John Oliver Breaks Down the Craziest Week of Trump's Presidency

John Oliver
John Oliver on "Last Week Tonight With John Oliver." A Russian activist has been fined for sharing a clip from the show on a Russian social media site. Last Week Tonight

"Tonight, we're going to do something a little bit different," John Oliver said at the top of Sunday night's episode of Last Week Tonight. "For one week and one week only, the show Last Week Tonight is actually going to talk at some length about the last week, tonight. The reason we unfortunately are going to have to do that is because the last seven days have been absolutely insane."

In an effort to make the events of the past week easier to digest, Oliver divided the feature segment into four questions.

Related: John Oliver says for-profit dialysis centers are sick

1. What the fuck is going on?

Even for those who spend 10 hours a day scouring Twitter for the latest tidbit of Trump news, it was hard to keep up with all that happened in the past seven days. Remember last Monday, when it was revealed that Donald Trump shared "highly classified" intelligence with Russian officials? Remember how that was such a big deal? How Alan Dershowitz said on CNN that it was "the most serious charge ever made against a sitting president," and then how we more or less forgot about it 24 hours later? This is life in the Trump era.

Since that Monday evening bombshell, we have learned that Trump told the former FBI director, James Comey, to stop investigating former National Security Adviser Michael Flynn's ties to Russia; that Trump feels he has been treated more unfairly than any politician in history; that a special counsel was appointed to lead the FBI's investigation into possible ties between the Trump campaign and Russia; that Trump called Comey a "nut job"; and that a current White House official is a potential person of interest in the FBI's investigation. In a normal administration, any one of these reports would be an earth-shattering revelation.

2. How big a deal is this?

A good barometer for how damaging a particular news story is to Trump is how thoroughly Fox News attempts to avoid it entirely. Their coverage over the past week was bizarrely quiet about the many just-mentioned news stories, and when the developments were addressed, it was through the lens of how much liberals were panicking. Tucker Carlson even assured viewers that "what you think is happening often really isn't happening."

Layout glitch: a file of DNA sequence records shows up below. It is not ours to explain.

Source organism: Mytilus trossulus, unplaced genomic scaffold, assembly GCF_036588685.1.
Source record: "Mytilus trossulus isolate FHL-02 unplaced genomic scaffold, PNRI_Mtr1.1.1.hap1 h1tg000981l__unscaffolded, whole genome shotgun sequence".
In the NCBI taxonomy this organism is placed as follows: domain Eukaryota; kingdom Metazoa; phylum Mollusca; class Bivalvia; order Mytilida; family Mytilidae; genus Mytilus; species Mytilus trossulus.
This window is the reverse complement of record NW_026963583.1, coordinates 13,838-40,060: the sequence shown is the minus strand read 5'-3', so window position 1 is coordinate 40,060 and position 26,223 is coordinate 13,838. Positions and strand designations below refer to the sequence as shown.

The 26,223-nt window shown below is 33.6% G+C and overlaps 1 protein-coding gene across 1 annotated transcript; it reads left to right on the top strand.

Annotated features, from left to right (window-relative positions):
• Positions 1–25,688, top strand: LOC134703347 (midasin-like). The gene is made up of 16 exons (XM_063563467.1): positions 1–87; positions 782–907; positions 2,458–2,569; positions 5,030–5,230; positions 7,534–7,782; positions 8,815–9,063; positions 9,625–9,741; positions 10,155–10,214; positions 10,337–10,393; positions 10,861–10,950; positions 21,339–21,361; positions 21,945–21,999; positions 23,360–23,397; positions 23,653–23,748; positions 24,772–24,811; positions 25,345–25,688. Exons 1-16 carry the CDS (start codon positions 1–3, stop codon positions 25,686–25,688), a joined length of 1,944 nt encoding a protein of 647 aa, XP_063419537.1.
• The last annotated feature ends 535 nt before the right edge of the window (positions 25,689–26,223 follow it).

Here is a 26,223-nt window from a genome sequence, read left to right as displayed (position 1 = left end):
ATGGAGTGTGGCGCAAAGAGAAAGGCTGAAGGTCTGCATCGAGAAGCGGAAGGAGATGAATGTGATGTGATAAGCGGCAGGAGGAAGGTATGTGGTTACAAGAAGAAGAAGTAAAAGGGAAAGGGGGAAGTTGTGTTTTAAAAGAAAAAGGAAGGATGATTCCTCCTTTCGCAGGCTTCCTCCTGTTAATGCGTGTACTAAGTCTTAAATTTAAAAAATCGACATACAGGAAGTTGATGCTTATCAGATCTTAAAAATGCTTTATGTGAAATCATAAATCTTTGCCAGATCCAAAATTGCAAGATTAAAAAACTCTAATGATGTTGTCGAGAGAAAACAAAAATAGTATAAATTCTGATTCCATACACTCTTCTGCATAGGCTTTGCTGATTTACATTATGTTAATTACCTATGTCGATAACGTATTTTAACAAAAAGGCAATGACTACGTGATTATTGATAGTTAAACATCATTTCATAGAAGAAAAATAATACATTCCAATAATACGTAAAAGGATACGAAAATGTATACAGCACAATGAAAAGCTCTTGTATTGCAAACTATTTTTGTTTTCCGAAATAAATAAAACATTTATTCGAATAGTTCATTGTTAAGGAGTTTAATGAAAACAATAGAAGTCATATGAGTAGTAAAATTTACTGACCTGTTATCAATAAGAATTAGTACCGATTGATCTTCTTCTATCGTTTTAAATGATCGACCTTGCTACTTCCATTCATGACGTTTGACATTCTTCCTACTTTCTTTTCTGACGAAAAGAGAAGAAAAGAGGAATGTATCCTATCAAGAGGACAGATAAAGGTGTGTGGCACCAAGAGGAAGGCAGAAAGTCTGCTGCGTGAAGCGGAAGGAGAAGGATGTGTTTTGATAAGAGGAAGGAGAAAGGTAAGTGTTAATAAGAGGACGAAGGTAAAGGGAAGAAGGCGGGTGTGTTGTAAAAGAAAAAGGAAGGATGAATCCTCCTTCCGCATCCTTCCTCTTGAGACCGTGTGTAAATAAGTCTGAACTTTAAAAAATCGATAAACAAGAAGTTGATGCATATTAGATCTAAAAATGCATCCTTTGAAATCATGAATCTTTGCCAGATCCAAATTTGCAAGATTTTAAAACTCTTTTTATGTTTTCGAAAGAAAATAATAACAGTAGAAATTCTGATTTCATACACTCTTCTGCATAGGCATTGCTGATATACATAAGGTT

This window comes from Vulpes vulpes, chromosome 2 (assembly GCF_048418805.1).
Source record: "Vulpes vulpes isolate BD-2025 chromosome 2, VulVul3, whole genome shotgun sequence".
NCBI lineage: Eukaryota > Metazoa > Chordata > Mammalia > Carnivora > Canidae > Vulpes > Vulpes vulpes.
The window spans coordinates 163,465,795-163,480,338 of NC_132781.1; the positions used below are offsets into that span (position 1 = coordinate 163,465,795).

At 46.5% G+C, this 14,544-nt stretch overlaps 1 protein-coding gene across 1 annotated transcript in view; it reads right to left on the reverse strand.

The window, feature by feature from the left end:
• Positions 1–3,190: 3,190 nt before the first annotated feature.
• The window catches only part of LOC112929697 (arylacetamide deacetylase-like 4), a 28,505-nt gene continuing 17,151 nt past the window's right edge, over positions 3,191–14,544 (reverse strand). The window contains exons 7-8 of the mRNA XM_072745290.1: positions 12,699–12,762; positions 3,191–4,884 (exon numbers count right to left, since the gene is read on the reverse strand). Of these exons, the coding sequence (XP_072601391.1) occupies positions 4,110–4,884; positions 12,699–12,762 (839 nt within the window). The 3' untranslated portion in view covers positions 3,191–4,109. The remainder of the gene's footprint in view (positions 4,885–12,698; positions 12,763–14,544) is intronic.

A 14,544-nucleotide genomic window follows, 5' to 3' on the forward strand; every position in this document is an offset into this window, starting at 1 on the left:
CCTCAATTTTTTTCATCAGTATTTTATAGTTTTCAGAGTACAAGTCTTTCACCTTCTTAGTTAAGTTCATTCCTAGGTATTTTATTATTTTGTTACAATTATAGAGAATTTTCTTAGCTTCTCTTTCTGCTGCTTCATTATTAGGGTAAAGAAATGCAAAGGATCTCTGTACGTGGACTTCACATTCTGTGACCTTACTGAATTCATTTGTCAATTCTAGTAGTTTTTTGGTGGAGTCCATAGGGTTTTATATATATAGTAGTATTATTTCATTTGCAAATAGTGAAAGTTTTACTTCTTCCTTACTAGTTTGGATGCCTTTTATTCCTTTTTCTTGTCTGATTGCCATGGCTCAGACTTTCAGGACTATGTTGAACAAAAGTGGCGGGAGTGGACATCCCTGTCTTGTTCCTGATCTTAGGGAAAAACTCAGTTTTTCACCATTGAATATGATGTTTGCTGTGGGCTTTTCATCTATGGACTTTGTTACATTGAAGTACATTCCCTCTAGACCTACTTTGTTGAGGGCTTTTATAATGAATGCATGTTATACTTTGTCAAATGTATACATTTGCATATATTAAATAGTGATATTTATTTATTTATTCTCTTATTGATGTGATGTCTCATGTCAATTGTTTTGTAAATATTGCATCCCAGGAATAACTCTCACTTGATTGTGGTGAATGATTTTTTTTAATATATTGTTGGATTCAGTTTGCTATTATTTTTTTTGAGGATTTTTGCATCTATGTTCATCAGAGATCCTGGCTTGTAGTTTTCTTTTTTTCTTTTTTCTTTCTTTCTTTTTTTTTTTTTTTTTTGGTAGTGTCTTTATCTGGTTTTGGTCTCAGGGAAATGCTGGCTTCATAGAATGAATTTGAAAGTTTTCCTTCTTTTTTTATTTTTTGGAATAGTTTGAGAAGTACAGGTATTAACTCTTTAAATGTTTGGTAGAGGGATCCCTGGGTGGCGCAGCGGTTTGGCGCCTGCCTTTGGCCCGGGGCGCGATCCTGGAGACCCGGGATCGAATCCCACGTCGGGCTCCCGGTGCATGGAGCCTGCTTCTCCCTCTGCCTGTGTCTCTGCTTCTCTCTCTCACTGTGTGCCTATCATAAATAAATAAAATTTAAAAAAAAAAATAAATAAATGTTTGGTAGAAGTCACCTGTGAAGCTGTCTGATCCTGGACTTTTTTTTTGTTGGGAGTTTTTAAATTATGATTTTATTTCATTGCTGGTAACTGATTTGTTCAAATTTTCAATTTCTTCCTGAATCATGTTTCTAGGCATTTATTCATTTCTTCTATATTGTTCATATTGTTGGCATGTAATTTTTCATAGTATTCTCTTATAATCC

Another way to measure how much trouble Trump is in is the degree to which Republican politicians avoid talking to the press. Charlie Rose said CBS This Morning reached out to 20 Republican senators and representatives about coming on the show, and none of them accepted the invitation, nor did the White House.

The Republicans who have spoken with the press have had no choice but to rebuff the president's actions. Senator John McCain said that "it's reaching a point where it's of Watergate size and scale," while Representatives Justin Amash and Carlos Curbelo said impeachment could be a consideration. "A member of Trump's own party has raised the specter of impeachment just four months into the president's first term," Oliver said in disbelief.

3. Where do we go from here?

There aren't many good options. If Trump is impeached and convicted in the Senate, Vice President Mike Pence would assume office. As a congressman, Pence wanted to defund Planned Parenthood, opposed the Lilly Ledbetter Fair Pay Act, opposed the ending of "don't ask, don't tell" in the military and wanted a constitutional amendment defining marriage as between man and woman. As the governor of Indiana, he signed the Religious Freedom Restoration Act, which made it legal to discriminate against gay people.

House Speaker Paul Ryan is next in line after Pence, and after Ryan it's 83-year-old Republican Senator Orrin Hatch. The line of succession is likely to be moot, though, as impeachment probably isn't going to happen, which means we're doomed to endure Trump. "Impeachment is a long shot for many reasons," says Oliver. "It would require a majority of the House to vote to impeach, and that is controlled by Republicans. It would then need two-thirds of the Senate to vote to convict the president, and that is also controlled by Republicans right now."

4. Is this real life?

"Unfortunately, yes," says Oliver.